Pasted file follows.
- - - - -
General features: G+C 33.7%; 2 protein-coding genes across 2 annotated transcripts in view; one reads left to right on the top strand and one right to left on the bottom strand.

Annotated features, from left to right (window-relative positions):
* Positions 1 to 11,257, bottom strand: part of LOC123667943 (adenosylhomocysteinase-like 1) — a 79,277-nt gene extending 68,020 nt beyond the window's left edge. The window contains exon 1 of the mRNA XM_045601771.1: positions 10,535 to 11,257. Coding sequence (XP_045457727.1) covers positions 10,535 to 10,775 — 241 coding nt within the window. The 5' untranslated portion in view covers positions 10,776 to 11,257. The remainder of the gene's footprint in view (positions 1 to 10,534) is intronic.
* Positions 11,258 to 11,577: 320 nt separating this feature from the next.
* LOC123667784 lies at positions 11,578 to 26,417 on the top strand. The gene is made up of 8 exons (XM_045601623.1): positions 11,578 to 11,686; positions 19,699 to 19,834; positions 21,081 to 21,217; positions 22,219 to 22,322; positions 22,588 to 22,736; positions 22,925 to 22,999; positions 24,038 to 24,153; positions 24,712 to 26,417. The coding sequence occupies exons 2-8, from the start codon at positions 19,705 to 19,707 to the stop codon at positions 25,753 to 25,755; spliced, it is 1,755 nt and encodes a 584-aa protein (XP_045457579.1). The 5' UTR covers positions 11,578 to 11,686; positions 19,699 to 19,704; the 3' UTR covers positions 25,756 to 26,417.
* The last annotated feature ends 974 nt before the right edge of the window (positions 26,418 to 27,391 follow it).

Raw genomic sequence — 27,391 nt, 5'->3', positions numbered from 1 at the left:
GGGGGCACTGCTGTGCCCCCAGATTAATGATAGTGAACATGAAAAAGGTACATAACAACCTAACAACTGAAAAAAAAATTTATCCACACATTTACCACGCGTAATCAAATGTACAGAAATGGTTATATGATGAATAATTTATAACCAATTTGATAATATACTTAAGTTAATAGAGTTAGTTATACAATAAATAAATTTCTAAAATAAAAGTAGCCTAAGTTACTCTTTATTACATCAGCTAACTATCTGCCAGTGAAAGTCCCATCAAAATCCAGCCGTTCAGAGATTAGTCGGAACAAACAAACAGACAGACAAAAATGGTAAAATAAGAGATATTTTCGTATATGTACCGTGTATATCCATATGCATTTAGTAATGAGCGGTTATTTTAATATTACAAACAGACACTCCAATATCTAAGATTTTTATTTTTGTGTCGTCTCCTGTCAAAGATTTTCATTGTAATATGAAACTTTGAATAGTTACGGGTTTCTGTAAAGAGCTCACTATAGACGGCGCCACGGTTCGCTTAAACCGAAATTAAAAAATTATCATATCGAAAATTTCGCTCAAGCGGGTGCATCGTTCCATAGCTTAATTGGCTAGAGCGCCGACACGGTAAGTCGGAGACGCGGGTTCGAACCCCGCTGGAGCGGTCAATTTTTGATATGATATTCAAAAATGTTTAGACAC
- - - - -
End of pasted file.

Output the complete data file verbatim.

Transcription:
General features: G+C 33.7%; 2 protein-coding genes across 2 annotated transcripts in view; one reads left to right on the top strand and one right to left on the bottom strand.

Annotated features, from left to right (window-relative positions):
* Positions 1 to 11,257, bottom strand: part of LOC123667943 (adenosylhomocysteinase-like 1) — a 79,277-nt gene extending 68,020 nt beyond the window's left edge. The window contains exon 1 of the mRNA XM_045601771.1: positions 10,535 to 11,257. Coding sequence (XP_045457727.1) covers positions 10,535 to 10,775 — 241 coding nt within the window. The 5' untranslated portion in view covers positions 10,776 to 11,257. The remainder of the gene's footprint in view (positions 1 to 10,534) is intronic.
* Positions 11,258 to 11,577: 320 nt separating this feature from the next.
* LOC123667784 lies at positions 11,578 to 26,417 on the top strand. The gene is made up of 8 exons (XM_045601623.1): positions 11,578 to 11,686; positions 19,699 to 19,834; positions 21,081 to 21,217; positions 22,219 to 22,322; positions 22,588 to 22,736; positions 22,925 to 22,999; positions 24,038 to 24,153; positions 24,712 to 26,417. The coding sequence occupies exons 2-8, from the start codon at positions 19,705 to 19,707 to the stop codon at positions 25,753 to 25,755; spliced, it is 1,755 nt and encodes a 584-aa protein (XP_045457579.1). The 5' UTR covers positions 11,578 to 11,686; positions 19,699 to 19,704; the 3' UTR covers positions 25,756 to 26,417.
* The last annotated feature ends 974 nt before the right edge of the window (positions 26,418 to 27,391 follow it).

Raw genomic sequence — 27,391 nt, 5'->3', positions numbered from 1 at the left:
GGGGGCACTGCTGTGCCCCCAGATTAATGATAGTGAACATGAAAAAGGTACATAACAACCTAACAACTGAAAAAAAAATTTATCCACACATTTACCACGCGTAATCAAATGTACAGAAATGGTTATATGATGAATAATTTATAACCAATTTGATAATATACTTAAGTTAATAGAGTTAGTTATACAATAAATAAATTTCTAAAATAAAAGTAGCCTAAGTTACTCTTTATTACATCAGCTAACTATCTGCCAGTGAAAGTCCCATCAAAATCCAGCCGTTCAGAGATTAGTCGGAACAAACAAACAGACAGACAAAAATGGTAAAATAAGAGATATTTTCGTATATGTACCGTGTATATCCATATGCATTTAGTAATGAGCGGTTATTTTAATATTACAAACAGACACTCCAATATCTAAGATTTTTATTTTTGTGTCGTCTCCTGTCAAAGATTTTCATTGTAATATGAAACTTTGAATAGTTACGGGTTTCTGTAAAGAGCTCACTATAGACGGCGCCACGGTTCGCTTAAACCGAAATTAAAAAATTATCATATCGAAAATTTCGCTCAAGCGGGTGCATCGTTCCATAGCTTAATTGGCTAGAGCGCCGACACGGTAAGTCGGAGACGCGGGTTCGAACCCCGCTGGAGCGGTCAATTTTTGATATGATATTCAAAAATGTTTAGACAC